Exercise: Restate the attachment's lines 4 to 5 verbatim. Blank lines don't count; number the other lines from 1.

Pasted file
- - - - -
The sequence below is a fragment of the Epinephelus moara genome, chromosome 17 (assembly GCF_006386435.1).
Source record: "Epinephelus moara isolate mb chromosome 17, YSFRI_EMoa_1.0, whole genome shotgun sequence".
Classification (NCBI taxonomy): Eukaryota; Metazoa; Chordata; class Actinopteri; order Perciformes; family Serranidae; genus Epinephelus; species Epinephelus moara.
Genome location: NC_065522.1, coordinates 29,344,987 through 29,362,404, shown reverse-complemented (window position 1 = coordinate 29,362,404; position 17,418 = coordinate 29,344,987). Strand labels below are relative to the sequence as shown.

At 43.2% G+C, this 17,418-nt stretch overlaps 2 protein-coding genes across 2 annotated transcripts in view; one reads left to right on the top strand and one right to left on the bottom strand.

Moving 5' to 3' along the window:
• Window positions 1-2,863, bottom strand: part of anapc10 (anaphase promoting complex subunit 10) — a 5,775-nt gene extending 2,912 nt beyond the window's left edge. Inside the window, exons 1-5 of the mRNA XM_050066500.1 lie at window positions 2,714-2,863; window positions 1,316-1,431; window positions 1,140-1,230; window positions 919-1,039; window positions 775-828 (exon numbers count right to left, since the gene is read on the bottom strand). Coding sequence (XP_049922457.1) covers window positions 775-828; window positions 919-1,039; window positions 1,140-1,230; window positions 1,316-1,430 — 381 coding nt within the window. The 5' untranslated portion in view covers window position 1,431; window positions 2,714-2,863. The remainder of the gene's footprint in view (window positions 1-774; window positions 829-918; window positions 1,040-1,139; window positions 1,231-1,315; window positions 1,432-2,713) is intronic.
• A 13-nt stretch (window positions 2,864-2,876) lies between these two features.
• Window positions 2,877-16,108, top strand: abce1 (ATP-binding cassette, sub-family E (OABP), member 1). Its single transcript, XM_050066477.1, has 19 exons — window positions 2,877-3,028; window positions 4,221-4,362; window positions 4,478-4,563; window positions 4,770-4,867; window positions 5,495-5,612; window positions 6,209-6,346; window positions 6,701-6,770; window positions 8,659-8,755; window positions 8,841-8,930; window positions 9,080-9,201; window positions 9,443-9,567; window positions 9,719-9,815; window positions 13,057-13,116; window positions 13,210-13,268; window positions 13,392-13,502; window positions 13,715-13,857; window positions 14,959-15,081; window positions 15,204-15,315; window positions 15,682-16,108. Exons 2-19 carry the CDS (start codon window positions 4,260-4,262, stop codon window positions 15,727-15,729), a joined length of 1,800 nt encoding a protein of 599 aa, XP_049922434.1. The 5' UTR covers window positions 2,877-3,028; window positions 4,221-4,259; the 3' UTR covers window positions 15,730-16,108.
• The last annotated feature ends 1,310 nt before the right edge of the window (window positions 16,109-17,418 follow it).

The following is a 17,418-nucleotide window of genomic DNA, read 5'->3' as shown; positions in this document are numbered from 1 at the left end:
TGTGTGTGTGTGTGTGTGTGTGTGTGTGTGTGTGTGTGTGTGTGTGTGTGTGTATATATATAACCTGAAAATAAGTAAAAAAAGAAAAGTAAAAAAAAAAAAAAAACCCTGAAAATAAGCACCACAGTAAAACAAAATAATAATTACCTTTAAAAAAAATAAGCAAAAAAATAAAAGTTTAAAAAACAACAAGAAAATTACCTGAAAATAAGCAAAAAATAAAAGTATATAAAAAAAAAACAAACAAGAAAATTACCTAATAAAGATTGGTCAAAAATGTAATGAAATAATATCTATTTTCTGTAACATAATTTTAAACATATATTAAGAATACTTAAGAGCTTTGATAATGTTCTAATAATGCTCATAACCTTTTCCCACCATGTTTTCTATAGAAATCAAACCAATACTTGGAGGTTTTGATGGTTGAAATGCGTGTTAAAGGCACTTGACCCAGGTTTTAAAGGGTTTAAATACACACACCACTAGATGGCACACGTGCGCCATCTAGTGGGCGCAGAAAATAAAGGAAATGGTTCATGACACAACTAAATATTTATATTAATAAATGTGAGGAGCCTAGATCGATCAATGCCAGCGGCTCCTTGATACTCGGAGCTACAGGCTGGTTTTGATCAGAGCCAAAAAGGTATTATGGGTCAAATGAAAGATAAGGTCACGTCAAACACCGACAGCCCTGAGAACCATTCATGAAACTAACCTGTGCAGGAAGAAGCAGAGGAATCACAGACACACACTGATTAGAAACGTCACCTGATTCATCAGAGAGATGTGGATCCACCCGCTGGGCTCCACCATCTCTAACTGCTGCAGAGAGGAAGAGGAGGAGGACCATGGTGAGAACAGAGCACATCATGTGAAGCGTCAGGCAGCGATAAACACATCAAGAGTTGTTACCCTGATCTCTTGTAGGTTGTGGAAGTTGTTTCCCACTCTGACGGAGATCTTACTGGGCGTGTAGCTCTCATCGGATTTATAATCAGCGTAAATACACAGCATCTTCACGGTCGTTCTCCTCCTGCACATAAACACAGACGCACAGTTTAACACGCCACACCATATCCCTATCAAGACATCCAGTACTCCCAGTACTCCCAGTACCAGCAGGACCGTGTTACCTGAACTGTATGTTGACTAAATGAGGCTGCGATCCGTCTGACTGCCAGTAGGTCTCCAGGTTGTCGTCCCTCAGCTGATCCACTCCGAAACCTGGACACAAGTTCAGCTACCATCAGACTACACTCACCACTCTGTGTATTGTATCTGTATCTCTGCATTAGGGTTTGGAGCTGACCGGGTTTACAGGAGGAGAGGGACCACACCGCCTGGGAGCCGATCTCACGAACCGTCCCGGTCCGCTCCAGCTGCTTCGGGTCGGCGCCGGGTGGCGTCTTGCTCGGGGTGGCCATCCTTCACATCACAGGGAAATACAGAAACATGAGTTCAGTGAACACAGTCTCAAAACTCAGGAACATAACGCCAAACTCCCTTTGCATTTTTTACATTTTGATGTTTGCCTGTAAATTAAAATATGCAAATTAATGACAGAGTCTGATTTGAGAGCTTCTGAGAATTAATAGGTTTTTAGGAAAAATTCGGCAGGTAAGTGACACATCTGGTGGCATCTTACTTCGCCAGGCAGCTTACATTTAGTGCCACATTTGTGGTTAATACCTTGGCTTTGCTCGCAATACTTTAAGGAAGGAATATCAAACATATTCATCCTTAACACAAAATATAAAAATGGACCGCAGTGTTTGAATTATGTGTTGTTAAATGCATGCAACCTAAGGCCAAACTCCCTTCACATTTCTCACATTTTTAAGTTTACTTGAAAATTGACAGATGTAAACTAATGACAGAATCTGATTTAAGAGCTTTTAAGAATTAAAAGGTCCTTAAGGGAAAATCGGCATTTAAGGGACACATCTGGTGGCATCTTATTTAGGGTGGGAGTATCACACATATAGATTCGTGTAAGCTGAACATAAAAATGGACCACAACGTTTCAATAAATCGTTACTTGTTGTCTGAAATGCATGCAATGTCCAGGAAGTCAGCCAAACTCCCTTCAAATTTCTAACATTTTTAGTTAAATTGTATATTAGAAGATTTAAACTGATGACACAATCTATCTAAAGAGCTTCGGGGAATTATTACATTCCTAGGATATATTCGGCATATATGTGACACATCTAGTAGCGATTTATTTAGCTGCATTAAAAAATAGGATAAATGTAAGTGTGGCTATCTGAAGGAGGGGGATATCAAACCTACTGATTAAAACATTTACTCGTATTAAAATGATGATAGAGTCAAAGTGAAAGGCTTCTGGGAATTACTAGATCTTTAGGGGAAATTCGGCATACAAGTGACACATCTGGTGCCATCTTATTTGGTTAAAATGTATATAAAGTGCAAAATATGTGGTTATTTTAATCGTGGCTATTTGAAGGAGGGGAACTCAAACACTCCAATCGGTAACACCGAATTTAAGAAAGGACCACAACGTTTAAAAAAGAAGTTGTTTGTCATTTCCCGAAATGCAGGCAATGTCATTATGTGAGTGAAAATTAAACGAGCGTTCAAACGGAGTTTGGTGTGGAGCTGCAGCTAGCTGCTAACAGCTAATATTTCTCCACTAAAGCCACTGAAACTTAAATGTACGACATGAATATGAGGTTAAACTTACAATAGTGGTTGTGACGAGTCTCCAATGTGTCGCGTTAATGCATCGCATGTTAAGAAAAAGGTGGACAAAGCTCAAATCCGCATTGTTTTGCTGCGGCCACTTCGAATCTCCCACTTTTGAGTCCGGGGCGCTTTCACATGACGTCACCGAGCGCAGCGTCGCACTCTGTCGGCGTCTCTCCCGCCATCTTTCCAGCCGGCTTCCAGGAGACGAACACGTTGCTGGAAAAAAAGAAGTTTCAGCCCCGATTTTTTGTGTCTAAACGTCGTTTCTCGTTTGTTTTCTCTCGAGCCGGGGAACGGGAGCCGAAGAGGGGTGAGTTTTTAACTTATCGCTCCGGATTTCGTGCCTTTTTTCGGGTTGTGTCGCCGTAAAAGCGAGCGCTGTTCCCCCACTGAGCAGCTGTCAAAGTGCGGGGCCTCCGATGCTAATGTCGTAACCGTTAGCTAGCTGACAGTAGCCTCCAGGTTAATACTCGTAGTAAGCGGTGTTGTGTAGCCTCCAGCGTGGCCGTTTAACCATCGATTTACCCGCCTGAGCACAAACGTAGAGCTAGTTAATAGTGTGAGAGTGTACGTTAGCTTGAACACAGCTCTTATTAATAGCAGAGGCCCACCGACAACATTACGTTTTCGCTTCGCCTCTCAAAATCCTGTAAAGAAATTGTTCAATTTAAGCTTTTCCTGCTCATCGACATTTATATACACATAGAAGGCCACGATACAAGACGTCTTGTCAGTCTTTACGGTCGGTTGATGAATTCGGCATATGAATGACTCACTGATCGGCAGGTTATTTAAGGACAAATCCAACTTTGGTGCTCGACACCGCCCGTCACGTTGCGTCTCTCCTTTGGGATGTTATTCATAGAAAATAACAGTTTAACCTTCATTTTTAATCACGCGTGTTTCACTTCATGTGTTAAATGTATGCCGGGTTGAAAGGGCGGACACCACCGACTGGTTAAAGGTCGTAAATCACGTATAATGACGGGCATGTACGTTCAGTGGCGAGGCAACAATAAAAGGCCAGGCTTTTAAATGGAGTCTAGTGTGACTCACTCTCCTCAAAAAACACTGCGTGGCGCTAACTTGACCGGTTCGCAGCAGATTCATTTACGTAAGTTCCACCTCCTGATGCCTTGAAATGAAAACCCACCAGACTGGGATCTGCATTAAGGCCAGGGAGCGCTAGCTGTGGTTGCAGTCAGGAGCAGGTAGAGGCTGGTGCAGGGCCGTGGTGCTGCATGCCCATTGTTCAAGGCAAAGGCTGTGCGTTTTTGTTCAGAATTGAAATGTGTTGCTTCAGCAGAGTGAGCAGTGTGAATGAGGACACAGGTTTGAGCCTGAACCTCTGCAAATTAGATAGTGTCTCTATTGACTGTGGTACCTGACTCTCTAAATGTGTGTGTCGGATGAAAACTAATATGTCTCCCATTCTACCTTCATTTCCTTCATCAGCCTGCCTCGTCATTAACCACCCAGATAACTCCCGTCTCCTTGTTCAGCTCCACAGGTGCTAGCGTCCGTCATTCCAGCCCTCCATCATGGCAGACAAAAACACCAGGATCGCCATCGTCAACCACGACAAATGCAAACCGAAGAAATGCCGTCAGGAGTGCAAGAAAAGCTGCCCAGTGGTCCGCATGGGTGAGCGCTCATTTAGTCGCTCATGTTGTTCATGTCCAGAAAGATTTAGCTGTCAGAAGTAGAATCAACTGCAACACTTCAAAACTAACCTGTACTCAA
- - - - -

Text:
Genome location: NC_065522.1, coordinates 29,344,987 through 29,362,404, shown reverse-complemented (window position 1 = coordinate 29,362,404; position 17,418 = coordinate 29,344,987). Strand labels below are relative to the sequence as shown.

At 43.2% G+C, this 17,418-nt stretch overlaps 2 protein-coding genes across 2 annotated transcripts in view; one reads left to right on the top strand and one right to left on the bottom strand.